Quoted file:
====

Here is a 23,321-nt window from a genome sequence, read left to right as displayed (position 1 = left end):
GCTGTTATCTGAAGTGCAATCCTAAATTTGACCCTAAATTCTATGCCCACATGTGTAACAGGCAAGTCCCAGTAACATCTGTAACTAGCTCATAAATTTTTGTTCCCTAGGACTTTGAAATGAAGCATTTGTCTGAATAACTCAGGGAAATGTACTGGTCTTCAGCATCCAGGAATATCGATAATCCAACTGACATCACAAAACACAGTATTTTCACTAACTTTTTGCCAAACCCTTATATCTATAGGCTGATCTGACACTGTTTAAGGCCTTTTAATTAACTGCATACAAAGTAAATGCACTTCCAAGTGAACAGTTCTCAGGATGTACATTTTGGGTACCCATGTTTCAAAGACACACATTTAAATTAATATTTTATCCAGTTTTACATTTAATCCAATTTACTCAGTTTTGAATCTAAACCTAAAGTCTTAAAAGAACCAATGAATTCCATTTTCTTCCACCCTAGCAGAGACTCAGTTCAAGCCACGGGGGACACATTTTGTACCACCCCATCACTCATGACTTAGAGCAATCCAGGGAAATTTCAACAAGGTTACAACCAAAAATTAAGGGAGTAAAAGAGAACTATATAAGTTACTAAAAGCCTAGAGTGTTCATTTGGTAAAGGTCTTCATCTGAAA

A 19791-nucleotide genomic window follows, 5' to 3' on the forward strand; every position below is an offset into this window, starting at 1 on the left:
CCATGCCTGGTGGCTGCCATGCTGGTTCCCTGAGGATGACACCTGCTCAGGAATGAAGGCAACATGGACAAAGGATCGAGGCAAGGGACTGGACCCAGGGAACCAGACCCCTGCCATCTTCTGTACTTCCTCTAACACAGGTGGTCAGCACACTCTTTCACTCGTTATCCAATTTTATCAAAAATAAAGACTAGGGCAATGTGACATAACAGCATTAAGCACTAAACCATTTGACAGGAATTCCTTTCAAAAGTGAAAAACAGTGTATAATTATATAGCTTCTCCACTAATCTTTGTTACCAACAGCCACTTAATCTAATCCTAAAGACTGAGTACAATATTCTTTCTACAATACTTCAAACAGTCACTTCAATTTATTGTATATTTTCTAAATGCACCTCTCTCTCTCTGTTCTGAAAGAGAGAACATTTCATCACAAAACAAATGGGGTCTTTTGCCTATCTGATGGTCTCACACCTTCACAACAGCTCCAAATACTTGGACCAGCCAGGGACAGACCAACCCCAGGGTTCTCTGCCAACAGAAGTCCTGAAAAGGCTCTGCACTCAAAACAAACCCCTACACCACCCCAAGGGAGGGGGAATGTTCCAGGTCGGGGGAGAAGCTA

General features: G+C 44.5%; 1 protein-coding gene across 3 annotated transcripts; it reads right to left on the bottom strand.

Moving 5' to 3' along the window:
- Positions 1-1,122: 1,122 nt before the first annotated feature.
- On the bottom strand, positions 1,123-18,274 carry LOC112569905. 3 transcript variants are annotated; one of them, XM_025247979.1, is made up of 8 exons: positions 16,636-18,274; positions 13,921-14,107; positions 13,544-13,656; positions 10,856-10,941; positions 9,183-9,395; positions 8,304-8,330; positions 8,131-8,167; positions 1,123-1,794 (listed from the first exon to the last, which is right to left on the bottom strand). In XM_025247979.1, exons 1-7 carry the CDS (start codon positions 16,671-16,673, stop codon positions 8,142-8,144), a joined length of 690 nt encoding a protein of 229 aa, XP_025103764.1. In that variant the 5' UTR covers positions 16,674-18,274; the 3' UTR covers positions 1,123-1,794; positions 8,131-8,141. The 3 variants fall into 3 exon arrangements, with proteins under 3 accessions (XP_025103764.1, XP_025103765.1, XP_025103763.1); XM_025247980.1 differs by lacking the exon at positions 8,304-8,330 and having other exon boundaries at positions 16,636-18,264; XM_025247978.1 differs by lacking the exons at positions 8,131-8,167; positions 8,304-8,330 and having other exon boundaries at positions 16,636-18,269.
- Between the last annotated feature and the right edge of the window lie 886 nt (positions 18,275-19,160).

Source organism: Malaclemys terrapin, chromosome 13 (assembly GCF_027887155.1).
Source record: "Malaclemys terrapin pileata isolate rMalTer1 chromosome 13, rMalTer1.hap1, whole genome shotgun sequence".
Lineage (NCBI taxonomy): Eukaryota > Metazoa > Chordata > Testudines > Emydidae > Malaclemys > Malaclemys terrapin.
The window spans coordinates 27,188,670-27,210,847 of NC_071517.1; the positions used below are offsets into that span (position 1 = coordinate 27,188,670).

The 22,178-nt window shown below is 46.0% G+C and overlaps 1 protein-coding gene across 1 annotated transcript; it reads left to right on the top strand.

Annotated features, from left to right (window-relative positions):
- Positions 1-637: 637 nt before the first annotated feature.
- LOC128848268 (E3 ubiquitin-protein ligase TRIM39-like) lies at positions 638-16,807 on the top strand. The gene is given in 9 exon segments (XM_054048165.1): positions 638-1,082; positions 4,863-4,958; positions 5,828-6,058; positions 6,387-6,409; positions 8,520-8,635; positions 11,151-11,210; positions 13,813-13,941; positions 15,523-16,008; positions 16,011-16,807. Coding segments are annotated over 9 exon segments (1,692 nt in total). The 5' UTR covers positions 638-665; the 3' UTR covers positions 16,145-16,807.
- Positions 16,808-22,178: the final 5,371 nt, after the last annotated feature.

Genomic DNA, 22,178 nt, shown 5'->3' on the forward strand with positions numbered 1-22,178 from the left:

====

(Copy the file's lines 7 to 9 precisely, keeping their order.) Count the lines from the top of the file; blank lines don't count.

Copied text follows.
- Positions 1-1,122: 1,122 nt before the first annotated feature.
- On the bottom strand, positions 1,123-18,274 carry LOC112569905. 3 transcript variants are annotated; one of them, XM_025247979.1, is made up of 8 exons: positions 16,636-18,274; positions 13,921-14,107; positions 13,544-13,656; positions 10,856-10,941; positions 9,183-9,395; positions 8,304-8,330; positions 8,131-8,167; positions 1,123-1,794 (listed from the first exon to the last, which is right to left on the bottom strand). In XM_025247979.1, exons 1-7 carry the CDS (start codon positions 16,671-16,673, stop codon positions 8,142-8,144), a joined length of 690 nt encoding a protein of 229 aa, XP_025103764.1. In that variant the 5' UTR covers positions 16,674-18,274; the 3' UTR covers positions 1,123-1,794; positions 8,131-8,141. The 3 variants fall into 3 exon arrangements, with proteins under 3 accessions (XP_025103764.1, XP_025103765.1, XP_025103763.1); XM_025247980.1 differs by lacking the exon at positions 8,304-8,330 and having other exon boundaries at positions 16,636-18,264; XM_025247978.1 differs by lacking the exons at positions 8,131-8,167; positions 8,304-8,330 and having other exon boundaries at positions 16,636-18,269.
- Between the last annotated feature and the right edge of the window lie 886 nt (positions 18,275-19,160).